Witchy Woman scared a few kids and maybe grownups too in La Cruz on Halloween night. About a hundred kids showed up at Philo’s to get candy from the patrons. Nikk and I were two of four winners of the costume contest, my thanks to Allison for painting my face and loaning me a costume!
Philo said that Nikk wasn’t really wearing a costume, since he dresses like that every day.
The kids were adorable.
I could (and might) do a whole post for the blog about the restaurants of La Cruz, but I’ll just mention four. First is Xocolatl, located on a hill above the town, with the best view of the bay and the marina. By the time you’ve hiked up from the marina, and then climbed about a hundred steps, you’re really ready for food. Xocolatl provides huge platters of seafood or traditional Mexican dishes and we’ve always been too full to sample any desserts. Back in town, Philo’s serves pizzas, spaghetti, and on Tuesday’s Nikk’s favorite, all-you-can-eat-ribs with coleslaw and baked beans. Just a few doors down from Philo’s is Los Sillas Rojas (The Red Chairs), named for the red plastic tables and chairs set out in the street. I absolutely love their quesadilla, with beans, onions, cilantro, four different sauces, and a little plate of radishes and limes, and only 30 pesos, about $2.20 US. Finally, for breakfast once or twice a week we head over to Ana Banana’s to visit with other folks who live in La Cruz, on boats or in condos or homes. The breakfast enchiladas are sometimes really spicy, but delicious. These are some of the restaurants that we will miss, and I’ll mention one more that just opened, Gecko Rojo, where we’ve had clam chowder, chinese food, and fish and chips, something different is served each night.
Ana Banana’s hosted The Day of the Dead holiday ceremony Nov. 2. This is a Mexican holiday, Nov. 1 the Mexicans honor children that have passed, and Nov. 2 is dedicated to adults. One corner of the restaurant had a huge altar that stretched out along the floor in front, with pictures, flowers, foods or items that the deceased friends or relatives liked while they were alive, and lots of candles. There was a ceremony remembering and blessing the ones who are no longer with us, then a performance by a local troop of young people dancing traditional Mexican dances.
Many people have their faces painted to look like the Katrinas.
Ana Banana’s has another tradition I discovered the second time I ate there. I asked about the Seagram’s bags hanging from the rafters and was told they contained the ashes of former relatives and friends, especially friends who spent a lot of time hanging out at Ana Banana’s. I was shocked speechless. Now I understand that it is a way to honor and remember the ones who have passed on, but then all I could think of was the fact I was sitting and eating my enchiladas underneath the remnants of a corpse.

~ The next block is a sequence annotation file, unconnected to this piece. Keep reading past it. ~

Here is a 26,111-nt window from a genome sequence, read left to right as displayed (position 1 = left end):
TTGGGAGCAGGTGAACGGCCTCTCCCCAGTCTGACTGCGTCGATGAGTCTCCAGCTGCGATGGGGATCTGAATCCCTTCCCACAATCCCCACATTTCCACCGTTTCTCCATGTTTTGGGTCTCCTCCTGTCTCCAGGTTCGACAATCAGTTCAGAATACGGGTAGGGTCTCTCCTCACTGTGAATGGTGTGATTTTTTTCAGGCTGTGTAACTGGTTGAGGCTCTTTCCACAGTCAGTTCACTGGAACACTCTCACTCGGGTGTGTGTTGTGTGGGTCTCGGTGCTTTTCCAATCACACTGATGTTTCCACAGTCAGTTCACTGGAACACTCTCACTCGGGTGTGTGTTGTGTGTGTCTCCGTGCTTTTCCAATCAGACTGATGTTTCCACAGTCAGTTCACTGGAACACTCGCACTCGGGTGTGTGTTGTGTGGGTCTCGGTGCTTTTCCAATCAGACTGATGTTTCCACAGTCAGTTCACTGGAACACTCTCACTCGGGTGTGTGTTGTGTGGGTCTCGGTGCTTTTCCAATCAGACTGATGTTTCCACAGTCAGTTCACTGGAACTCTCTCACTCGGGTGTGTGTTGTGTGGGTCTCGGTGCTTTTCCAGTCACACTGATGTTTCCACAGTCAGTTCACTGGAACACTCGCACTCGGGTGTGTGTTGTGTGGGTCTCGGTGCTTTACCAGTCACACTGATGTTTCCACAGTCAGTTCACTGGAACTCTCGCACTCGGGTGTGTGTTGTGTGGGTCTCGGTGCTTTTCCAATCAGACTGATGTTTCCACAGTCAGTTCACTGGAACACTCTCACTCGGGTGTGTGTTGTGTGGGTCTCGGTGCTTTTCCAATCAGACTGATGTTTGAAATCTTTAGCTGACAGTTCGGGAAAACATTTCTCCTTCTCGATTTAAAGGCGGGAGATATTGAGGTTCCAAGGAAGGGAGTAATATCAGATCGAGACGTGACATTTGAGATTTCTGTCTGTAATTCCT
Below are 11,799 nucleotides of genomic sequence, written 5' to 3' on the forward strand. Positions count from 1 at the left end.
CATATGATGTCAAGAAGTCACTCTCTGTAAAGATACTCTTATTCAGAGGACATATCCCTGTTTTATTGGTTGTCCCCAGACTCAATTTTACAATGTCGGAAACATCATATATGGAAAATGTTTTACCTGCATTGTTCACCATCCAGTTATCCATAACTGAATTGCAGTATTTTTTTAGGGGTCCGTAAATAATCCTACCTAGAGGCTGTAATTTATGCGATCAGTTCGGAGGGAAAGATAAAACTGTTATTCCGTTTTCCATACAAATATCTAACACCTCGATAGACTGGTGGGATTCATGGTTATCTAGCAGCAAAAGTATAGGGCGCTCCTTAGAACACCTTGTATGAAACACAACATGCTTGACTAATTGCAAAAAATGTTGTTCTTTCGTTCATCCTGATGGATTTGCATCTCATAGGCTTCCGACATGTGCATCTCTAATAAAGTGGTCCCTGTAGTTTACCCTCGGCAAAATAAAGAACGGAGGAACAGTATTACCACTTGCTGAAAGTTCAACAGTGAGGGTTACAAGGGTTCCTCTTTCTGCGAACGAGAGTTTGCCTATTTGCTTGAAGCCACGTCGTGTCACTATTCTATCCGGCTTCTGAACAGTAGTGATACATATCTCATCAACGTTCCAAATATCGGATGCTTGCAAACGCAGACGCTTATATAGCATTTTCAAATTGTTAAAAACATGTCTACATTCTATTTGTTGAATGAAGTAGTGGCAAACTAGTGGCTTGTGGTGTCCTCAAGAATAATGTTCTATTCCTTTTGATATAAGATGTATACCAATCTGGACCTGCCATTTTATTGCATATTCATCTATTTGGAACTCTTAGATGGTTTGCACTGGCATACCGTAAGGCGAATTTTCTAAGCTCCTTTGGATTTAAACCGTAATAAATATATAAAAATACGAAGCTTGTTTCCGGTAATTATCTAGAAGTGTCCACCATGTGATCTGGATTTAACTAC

On a cheerier note, Nov. 7 we took a party boat from Nuevo Vallarta to Yelapa and back. Nikk won this trip last July in a raffle, about two days after we returned from celebrating Nikk’s birthday in Yelapa. It was a really fun Vallarta Adventures trip, with a stop to snorkel and kayak in some clear waters, then on to Yelapa, a small isolated village on the southern shore of the Bay of Banderas, that caters to tourists. From our guide, Davd, we learned local history, botany and zoology as we walked up and up through the town to the waterfall high above.
It had just rained, so the water was a shade of brownish-orange, and a lot of people on the trip swam.
Back down through the jungle we hiked, across a muddy, shallow river (luckily there are no piranhas here), and plopped ourselves down on beach chairs to have drinks and be solicited by local vendors. I did buy a bracelet of green stones from Miguelito, who has eight children, several of them are studying at the university at Puerto Vallarta (at least I think that’s what he said).
I should mention that on the way back to Nuevo Vallarta, part of the crew dressed up in long wigs and seventies rock costumes, then entertained us out on the deck with rock and roll oldies until we ran into a rain squall. Good food, beautiful scenery, all the drinks we could drink, and a friendly bunch of crew and passengers made it a great trip.
Now for the rest of the zoology in the title. Turtles returned to the marina right before we left and swam around in the marina, sometimes for days. I am wondering if these turtles were hatched in La Cruz before the marina was built in 2007, and have returned, looking for the sands they came from. Several rescue organizations exist here in the bay that collect the eggs laid by the turtles, then when they hatch, protect them as they slowly crawl to the water.
Today, Nov. 11, we’re anchored once again in Punta de Mita, but with almost no other boats. The weather has turned, the monsoon season seems to be over (although it’s still 90 degrees during the day, but cooling down into the mid-70’s at night, which is a LOT cooler than 82 or 83) and we are ready to sail down south tomorrow to Ipala, terra incognita for us. We paddled in to grab some drinks and guacamole at a beach palapa restaurant, Coral, and were serenaded by chortling Great-tailed Grackles perching at the next table.
Nikk is ready to jump naked into the water and clean off the propeller so the knot log will work tomorrow, and I’m ready to make marlin tacos with salad for dinner, and watch the sun go down.